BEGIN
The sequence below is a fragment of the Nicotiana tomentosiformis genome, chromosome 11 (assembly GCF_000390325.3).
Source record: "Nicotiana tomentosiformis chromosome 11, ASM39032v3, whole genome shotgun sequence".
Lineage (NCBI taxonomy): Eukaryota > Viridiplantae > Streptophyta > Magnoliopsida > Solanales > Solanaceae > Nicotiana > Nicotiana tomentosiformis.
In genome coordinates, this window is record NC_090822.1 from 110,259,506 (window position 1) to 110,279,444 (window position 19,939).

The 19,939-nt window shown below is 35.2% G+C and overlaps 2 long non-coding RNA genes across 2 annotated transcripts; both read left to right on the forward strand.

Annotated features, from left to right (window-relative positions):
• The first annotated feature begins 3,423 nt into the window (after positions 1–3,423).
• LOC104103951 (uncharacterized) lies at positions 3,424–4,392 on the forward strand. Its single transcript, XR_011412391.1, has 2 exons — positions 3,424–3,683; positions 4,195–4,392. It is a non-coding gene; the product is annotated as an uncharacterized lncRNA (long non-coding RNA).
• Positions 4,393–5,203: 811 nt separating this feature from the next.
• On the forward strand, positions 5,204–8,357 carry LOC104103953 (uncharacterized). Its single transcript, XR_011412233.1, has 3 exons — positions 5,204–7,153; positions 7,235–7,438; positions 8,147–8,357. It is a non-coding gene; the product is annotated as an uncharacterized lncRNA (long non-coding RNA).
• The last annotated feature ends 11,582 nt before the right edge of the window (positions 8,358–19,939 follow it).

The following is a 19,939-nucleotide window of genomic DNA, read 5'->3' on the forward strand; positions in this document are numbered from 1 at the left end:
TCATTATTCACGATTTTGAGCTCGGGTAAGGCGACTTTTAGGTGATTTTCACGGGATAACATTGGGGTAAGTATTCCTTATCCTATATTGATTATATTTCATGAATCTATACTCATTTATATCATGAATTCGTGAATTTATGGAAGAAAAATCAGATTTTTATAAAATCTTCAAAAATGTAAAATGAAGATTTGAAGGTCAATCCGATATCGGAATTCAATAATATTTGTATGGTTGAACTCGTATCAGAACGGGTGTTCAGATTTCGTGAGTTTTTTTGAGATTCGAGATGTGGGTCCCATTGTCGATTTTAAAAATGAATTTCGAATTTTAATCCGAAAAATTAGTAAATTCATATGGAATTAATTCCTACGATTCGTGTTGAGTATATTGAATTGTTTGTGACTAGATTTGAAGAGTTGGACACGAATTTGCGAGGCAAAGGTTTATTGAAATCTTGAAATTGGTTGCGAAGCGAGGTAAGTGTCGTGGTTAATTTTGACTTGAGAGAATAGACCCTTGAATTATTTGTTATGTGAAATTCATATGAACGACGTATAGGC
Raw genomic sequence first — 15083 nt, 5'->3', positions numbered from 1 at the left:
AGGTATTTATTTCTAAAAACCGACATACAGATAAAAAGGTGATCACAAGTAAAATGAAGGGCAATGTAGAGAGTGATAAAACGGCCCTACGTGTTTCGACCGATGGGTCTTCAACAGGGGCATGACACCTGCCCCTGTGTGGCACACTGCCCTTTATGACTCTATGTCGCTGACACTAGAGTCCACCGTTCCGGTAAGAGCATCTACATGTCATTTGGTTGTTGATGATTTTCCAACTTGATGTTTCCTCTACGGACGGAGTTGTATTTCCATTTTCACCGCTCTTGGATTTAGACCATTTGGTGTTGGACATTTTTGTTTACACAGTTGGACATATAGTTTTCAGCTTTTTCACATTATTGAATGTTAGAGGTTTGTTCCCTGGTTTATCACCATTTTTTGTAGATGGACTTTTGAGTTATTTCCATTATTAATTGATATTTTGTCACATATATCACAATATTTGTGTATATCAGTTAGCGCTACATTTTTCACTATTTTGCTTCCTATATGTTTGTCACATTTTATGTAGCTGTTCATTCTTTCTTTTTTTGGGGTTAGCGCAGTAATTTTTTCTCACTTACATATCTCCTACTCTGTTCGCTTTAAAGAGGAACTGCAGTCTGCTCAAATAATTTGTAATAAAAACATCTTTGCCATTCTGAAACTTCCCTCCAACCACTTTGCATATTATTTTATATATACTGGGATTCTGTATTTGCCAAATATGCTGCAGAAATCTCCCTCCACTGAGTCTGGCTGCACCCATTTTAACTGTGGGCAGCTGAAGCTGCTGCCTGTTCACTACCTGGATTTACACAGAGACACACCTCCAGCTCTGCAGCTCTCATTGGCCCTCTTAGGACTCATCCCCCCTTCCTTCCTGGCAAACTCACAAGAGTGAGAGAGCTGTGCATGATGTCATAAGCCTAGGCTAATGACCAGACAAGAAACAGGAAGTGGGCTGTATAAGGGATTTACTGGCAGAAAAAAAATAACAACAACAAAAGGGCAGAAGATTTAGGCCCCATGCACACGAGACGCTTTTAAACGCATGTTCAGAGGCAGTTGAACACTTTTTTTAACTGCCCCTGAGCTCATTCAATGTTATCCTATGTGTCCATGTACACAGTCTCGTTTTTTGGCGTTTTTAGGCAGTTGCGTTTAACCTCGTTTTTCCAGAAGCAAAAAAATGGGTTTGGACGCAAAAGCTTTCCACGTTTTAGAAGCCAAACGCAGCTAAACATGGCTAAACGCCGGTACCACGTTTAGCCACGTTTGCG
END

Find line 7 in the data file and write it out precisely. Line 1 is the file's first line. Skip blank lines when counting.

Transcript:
• The first annotated feature begins 3,423 nt into the window (after positions 1–3,423).